The word ‘malnutrition’ conjures up images of painfully thin children with protruding ribs and swollen bellies.
But the World Health Organization’s definition of malnutrition is significantly broader than having an insufficient food supply. That's because overeating - or consuming the wrong types of food - is equally damaging to human health.
This was highlighted recently when a British teenager went blind after subsisting on a diet of chips, crisps, white bread and processed meat.
Although he was not underweight, a critical lack of vitamins and nutrients severely damaged his eyesight.
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Every country is fighting malnutrition
The impact of eating too much, too little, or the wrong types of food was summed up in the latest Global Nutrition Report, which found that poor diets account for nearly one-in-five deaths.
It also stressed that almost every country is battling some form of malnutrition, whether it’s anemic children, women who are overweight but undernourished or rising obesity among teenagers.
The WHO has found that being overweight or obese is now linked to more deaths worldwide than being underweight, a result of associated heart disease, stroke, diabetes and some cancers.
The WHO now has three main categories of malnutrition:
- Micronutrient-related malnutrition
- Overweight and obesity
Shaping the global agenda
World hunger has risen for the third year in a row. But world obesity has tripled since 1975.
And there are more people who are obese than underweight in every region of the world, with the exception of parts of sub-Saharan Africa and Asia.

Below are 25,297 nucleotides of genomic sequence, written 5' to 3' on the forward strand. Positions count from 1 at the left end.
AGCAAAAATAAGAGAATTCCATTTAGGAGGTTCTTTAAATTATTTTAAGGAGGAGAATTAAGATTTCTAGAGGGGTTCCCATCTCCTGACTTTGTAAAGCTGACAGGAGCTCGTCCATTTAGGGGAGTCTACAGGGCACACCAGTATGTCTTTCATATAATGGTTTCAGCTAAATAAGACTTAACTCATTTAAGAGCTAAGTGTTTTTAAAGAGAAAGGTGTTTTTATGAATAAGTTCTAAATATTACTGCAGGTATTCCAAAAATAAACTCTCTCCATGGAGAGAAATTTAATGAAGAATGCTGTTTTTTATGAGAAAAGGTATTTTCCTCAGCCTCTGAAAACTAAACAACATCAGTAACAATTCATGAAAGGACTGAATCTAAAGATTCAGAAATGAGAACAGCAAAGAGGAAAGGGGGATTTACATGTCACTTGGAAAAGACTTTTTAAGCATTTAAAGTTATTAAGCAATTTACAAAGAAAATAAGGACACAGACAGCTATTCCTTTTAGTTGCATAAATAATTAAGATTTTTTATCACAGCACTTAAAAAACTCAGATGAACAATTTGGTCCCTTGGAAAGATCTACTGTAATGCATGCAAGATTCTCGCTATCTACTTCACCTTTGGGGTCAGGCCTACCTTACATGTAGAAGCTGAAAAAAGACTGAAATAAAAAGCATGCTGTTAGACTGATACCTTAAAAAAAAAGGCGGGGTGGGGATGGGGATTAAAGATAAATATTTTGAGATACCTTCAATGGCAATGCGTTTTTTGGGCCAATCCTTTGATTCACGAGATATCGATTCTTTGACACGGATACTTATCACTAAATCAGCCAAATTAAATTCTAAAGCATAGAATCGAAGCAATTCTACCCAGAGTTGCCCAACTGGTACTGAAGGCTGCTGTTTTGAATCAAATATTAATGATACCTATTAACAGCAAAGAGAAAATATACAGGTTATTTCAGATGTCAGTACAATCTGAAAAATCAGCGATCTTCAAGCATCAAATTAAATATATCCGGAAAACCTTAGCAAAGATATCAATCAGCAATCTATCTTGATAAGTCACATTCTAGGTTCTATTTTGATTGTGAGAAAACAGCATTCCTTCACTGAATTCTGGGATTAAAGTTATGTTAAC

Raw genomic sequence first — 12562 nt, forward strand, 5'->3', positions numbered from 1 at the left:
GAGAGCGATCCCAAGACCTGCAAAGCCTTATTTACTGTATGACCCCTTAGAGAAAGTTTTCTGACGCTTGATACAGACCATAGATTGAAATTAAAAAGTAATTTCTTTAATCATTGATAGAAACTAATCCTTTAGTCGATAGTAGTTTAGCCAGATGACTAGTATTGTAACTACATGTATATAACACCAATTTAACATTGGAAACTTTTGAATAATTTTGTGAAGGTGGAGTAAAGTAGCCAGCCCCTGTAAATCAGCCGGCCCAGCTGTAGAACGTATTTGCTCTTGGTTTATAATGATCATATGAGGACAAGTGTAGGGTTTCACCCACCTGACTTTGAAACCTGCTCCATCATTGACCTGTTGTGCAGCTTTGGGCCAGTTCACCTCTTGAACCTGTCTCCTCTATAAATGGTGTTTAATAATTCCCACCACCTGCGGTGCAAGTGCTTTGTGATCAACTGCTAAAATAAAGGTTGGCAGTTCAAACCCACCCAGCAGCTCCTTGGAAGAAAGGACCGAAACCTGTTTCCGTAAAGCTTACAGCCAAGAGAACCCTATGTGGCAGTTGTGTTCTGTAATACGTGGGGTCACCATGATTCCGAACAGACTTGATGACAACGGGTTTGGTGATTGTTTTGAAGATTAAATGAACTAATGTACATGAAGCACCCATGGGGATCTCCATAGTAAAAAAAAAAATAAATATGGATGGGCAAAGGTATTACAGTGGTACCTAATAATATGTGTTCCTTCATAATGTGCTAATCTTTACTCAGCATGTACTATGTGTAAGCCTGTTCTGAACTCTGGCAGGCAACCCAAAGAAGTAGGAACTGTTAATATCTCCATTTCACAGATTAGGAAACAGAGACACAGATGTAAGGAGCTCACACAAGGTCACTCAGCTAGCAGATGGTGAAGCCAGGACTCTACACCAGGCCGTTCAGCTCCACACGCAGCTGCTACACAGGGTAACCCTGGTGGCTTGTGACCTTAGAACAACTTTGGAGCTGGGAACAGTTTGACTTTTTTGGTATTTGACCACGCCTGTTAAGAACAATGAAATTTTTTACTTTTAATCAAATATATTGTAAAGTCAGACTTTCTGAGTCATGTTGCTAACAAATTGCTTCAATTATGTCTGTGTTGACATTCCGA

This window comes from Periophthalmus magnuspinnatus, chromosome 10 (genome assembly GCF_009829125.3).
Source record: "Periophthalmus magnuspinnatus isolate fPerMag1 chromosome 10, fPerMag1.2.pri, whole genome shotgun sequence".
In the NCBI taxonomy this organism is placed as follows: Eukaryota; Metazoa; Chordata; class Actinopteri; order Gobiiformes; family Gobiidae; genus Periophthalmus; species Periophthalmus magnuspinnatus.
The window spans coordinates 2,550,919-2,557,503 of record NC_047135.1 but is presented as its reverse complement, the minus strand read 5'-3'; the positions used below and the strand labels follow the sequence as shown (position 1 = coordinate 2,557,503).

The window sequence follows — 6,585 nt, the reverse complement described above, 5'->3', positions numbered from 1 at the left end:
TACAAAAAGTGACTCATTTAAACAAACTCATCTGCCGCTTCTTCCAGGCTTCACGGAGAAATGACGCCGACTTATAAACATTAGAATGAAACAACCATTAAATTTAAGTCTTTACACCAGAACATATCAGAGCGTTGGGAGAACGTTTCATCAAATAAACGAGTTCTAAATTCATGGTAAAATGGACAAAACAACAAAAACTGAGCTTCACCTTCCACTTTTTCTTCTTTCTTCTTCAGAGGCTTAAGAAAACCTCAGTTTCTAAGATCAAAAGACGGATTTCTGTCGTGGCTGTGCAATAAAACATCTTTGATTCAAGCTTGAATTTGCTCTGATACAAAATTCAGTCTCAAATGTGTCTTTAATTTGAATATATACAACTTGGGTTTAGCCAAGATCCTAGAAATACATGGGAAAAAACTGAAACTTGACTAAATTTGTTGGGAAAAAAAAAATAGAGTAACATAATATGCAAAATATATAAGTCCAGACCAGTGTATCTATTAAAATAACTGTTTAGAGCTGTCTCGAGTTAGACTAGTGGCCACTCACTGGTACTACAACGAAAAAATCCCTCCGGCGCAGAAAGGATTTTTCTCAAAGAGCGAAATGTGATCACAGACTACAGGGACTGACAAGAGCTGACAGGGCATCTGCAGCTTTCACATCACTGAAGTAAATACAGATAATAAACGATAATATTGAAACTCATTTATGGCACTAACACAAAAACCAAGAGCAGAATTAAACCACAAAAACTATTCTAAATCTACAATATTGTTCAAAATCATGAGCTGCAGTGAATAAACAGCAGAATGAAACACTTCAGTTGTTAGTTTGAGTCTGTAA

The World Economic Forum has created a Global Future Council on Food Systems Innovation to address some of the challenges relating to food, including introducing better diets.
What is the World Economic Forum’s Sustainable Development Impact summit?
It’s an annual meeting featuring top examples of public-private cooperation and Fourth Industrial Revolution technologies being used to develop the sustainable development agenda.
It runs alongside the United Nations General Assembly, which this year features a one-day climate summit. This is timely given rising public fears – and citizen action – over weather conditions, pollution, ocean health and dwindling wildlife. It also reflects the understanding of the growing business case for action.
The UN’s Strategic Development Goals and the Paris Agreement provide the architecture for resolving many of these challenges. But to achieve this, we need to change the patterns of production, operation and consumption.
The World Economic Forum’s work is key, with the summit offering the opportunity to debate, discuss and engage on these issues at a global policy level.